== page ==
‘Fast Fashion’ Is Just Not Fashionable for the Earth, CSUN Professors Tell Students

Two men sit at sewing machines, working on bluejeans in a clothing factory in Mumbai, India.

Indian workers sew jeans in a clothing factory in Mumbai’s Dharavi slum. Photo credit: PaulPrescott72, iStock.


In the midst of a pandemic, CSUN’s Institute for Sustainability staff and faculty have remained busy and proactive — never taking their eye off the ball: Earth’s mounting climate crisis. As part of CSUN’s ongoing sustainability efforts and in honor of the 50th anniversary of Earth Day, the institute presented a Water Day webinar. The April 16 session took place on Zoom, in lieu of Water Day events on campus, an annual symposium that usually draws hundreds of students and faculty to the University Student Union. Despite the change in scenery, nearly 90 viewers tuned in to the live and recorded webinar.

This year’s Water Day focused on the “fast fashion” industry and its voracious consumption of water, contamination of our water systems with microfibers, and other impacts on the environment. Fast fashion is a manufacturing process in which trendy clothes, often copied from haute couture designers and runway shows, are produced at much lower quality using synthetic materials such as polyester and nylon or regenerated fibers such as rayon. Synthetic fibers are made from petroleum-based chemicals and most of the items produced with the fibers are not recycled. These fashionable and cheap clothes are produced at a rapid pace for large, chain retailers and use an exorbitant amount of water — and the industry is bigger than ever.

The entire process of creating clothing requires water at each step, from farm to factory, and the fast fashion industry only amplifies that effect. Growing cotton needs water, as do the dyeing and finishing processes.

Many of the products and materials used to make fast fashion clothing do not decay and end up in landfills or the ocean, and eventually, back in our lives and even on our plates, said Tracie Tung, assistant professor in CSUN’s Department of Family and Consumer Sciences. Tung presented the Water Day webinar, along with Natale Zappia, associate professor and director of the CSUN Institute for Sustainability.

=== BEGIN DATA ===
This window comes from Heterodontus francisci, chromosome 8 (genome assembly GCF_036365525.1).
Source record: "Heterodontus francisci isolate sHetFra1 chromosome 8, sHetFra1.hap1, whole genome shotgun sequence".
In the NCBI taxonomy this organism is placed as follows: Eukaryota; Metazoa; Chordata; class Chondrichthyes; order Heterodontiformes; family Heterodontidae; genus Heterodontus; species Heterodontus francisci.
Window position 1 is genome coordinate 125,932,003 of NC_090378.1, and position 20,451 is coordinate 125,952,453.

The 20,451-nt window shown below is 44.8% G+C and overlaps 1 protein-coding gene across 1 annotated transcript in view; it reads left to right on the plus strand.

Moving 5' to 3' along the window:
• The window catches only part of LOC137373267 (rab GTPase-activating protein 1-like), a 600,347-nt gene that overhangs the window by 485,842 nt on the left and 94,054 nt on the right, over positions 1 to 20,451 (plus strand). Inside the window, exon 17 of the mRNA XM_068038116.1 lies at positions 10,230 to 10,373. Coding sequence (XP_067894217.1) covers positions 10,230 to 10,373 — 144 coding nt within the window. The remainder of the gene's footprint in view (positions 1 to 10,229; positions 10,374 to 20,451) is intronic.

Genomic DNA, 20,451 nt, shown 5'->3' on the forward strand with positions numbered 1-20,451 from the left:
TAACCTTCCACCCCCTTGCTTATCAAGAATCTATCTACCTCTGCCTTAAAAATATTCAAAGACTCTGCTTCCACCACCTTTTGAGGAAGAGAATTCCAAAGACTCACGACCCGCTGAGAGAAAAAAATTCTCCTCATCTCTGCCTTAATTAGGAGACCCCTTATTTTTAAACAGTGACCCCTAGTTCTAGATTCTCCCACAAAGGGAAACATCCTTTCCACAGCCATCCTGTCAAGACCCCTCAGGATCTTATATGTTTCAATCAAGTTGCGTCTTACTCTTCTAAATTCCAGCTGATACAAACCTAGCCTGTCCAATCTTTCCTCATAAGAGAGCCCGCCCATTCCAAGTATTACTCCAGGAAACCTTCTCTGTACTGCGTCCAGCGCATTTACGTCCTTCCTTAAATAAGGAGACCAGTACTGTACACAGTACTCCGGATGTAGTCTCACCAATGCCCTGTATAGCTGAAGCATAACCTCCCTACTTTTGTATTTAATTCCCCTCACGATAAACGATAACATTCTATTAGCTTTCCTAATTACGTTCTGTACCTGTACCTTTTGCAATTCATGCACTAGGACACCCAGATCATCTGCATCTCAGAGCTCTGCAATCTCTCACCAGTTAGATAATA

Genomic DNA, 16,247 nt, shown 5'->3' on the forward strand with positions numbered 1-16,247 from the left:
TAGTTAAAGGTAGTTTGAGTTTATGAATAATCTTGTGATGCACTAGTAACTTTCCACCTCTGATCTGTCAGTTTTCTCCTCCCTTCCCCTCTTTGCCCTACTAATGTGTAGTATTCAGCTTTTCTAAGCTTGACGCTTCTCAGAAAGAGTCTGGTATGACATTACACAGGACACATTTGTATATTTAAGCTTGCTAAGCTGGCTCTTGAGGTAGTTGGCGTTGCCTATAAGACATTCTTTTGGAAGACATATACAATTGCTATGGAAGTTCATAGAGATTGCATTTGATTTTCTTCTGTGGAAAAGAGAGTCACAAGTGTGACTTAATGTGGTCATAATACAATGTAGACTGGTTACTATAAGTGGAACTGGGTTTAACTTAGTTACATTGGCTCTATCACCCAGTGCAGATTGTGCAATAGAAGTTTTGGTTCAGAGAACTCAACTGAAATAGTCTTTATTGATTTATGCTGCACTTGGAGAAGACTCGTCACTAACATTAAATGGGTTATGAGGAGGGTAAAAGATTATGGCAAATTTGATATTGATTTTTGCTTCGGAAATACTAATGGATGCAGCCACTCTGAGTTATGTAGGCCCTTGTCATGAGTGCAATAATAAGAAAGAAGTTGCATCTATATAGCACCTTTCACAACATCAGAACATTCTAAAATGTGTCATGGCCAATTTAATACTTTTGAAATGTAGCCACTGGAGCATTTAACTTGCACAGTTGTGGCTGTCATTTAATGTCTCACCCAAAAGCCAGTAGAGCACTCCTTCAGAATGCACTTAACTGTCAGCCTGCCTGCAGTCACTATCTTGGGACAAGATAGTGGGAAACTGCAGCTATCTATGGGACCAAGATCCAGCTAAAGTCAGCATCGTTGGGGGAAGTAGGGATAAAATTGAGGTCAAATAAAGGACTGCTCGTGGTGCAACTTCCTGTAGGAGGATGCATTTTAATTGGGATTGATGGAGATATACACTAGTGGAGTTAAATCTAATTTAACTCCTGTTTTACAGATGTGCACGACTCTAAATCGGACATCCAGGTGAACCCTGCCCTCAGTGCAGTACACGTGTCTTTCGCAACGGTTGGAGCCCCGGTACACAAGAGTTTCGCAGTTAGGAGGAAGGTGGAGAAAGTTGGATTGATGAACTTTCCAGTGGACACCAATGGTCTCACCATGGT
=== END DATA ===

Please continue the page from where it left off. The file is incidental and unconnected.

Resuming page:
“We all see the bright side, the glamour side of the fashion industry, but we never really talk about the dark side,” Tung said. “I want my students to know both the good and bad side of fashion.”

Tung shared a video, “The Story of Microfibers,” which details the effect of microfibers in our daily lives. Over time, clothing made from synthetic materials breaks down and releases these microscopic pieces of plastic and material when we wash them. Those microfibers end up down our drains and in our water systems, oceans, rivers and lakes. These tiny particles soak up chemicals, pesticides and oils, and are then eaten by fish and other sea life — entering the food chain — and eventually, human bodies, Tung said. It’s a growing problem that can be solved in various ways.

Buying and using less plastic is a start, the professors said. Buying fewer clothes, or avoiding clothing with synthetic material when purchasing new clothes, can help ease the impact. Tung also suggested buying sustainable fashion brands that are more transparent in sharing their lists of materials and production processes. She suggested sustainable brands such as Reformation, a women’s clothing and accessory brand that has fiber standards and sustainability methods, and Re/Done, which takes vintage and used jeans and remakes clothing from the fabric. In addition, look for brands that are part of the “Certified B corporations” community, which require specific environmental and business standards for certification, said Tung.